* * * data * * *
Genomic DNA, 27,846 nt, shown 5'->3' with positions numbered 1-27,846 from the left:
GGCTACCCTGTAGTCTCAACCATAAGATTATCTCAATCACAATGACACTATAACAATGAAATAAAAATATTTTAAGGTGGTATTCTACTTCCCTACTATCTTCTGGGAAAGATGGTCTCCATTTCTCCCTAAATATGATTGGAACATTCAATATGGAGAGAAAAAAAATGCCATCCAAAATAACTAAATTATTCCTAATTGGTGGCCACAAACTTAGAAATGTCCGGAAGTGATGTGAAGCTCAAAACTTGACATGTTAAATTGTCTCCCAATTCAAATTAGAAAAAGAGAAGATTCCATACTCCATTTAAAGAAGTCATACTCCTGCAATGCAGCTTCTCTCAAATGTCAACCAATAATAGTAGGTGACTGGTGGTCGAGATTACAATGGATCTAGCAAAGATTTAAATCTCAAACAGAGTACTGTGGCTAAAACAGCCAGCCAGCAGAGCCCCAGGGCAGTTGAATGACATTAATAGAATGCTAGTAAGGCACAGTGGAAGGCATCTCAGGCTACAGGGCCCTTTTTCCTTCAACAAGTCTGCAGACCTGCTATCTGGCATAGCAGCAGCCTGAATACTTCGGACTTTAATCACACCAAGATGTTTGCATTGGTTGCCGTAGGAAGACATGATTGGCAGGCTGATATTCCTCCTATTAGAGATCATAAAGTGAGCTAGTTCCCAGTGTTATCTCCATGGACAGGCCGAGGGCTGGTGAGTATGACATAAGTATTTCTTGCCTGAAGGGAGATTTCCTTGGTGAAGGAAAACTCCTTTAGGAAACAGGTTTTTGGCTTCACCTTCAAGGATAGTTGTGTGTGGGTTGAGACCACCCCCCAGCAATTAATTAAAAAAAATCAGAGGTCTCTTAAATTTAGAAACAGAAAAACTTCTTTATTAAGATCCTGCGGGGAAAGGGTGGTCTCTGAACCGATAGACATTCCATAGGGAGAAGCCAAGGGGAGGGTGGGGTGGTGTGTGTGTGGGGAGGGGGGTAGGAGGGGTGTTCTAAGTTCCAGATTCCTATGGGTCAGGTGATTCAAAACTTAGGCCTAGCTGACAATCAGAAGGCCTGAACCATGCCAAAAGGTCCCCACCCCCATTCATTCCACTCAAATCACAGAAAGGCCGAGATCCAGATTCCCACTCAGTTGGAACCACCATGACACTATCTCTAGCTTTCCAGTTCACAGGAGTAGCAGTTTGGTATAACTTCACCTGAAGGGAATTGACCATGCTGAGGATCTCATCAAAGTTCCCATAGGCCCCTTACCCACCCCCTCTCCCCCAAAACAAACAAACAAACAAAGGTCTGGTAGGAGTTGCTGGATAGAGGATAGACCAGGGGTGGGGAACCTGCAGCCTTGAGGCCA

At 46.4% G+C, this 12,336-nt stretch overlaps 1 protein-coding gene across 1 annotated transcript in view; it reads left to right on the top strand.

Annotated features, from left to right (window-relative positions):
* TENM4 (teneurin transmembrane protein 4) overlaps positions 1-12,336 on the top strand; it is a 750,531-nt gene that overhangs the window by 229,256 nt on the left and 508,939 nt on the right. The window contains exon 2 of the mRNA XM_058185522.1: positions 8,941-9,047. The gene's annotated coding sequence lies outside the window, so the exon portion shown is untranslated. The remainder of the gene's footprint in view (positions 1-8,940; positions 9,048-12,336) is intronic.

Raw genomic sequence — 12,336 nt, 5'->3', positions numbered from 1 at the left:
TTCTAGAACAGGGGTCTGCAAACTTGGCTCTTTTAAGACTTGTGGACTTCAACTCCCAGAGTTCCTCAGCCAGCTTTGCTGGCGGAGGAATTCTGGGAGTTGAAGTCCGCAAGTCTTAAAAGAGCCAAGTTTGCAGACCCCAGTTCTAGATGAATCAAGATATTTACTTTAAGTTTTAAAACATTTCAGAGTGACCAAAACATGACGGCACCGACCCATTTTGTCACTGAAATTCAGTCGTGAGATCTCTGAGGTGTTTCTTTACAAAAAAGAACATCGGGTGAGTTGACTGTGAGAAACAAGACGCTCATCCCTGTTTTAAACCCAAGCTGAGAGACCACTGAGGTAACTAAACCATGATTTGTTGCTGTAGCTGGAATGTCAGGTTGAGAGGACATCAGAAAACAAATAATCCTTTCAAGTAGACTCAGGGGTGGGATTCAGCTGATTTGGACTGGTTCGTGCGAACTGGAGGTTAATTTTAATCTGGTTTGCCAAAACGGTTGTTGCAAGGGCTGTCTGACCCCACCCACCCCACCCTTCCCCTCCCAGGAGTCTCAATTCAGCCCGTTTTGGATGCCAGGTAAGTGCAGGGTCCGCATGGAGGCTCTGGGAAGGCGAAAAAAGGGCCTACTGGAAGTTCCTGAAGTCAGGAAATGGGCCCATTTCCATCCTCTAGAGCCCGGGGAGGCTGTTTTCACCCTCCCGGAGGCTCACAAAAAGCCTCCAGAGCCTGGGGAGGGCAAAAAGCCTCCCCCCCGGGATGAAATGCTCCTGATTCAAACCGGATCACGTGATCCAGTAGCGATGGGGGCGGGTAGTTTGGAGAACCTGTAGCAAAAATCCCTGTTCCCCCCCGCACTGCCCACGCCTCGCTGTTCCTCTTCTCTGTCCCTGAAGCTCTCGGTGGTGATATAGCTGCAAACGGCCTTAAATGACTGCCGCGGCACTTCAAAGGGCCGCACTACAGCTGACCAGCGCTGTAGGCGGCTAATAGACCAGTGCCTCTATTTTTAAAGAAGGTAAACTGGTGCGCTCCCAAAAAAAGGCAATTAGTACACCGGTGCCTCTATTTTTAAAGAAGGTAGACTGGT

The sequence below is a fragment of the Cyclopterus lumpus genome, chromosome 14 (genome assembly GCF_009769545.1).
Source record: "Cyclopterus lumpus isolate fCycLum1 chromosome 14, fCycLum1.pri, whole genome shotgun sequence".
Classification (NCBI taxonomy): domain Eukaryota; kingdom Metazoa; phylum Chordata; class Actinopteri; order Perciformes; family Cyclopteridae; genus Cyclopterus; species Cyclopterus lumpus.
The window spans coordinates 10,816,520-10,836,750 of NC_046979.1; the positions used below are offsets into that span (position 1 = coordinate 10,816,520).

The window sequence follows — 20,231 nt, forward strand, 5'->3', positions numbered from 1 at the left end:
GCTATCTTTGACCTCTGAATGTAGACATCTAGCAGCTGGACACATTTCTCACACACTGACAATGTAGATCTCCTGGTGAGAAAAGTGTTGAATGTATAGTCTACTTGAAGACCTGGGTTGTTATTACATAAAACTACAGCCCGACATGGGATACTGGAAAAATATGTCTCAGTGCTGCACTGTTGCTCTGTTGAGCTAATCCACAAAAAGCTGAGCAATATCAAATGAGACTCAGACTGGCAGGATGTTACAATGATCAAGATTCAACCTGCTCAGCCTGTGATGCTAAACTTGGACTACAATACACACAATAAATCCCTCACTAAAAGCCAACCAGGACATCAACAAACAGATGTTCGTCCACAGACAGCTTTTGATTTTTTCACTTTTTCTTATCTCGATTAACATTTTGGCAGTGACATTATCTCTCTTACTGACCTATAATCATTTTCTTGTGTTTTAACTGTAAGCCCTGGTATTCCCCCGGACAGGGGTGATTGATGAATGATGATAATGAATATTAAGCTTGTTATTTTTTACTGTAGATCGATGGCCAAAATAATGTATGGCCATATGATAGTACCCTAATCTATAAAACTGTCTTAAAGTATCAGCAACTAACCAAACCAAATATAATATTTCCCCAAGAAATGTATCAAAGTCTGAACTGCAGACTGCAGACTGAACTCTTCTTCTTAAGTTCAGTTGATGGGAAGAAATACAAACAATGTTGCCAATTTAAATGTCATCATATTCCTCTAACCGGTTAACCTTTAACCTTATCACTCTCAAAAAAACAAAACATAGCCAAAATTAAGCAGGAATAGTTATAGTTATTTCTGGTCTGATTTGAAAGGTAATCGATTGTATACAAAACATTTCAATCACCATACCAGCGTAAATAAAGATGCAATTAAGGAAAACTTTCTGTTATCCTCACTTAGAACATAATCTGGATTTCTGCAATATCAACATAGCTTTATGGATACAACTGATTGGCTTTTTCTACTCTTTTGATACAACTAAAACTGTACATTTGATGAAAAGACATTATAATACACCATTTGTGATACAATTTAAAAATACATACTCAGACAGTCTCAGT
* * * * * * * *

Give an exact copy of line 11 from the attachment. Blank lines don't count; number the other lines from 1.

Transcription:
The window spans coordinates 10,816,520-10,836,750 of NC_046979.1; the positions used below are offsets into that span (position 1 = coordinate 10,816,520).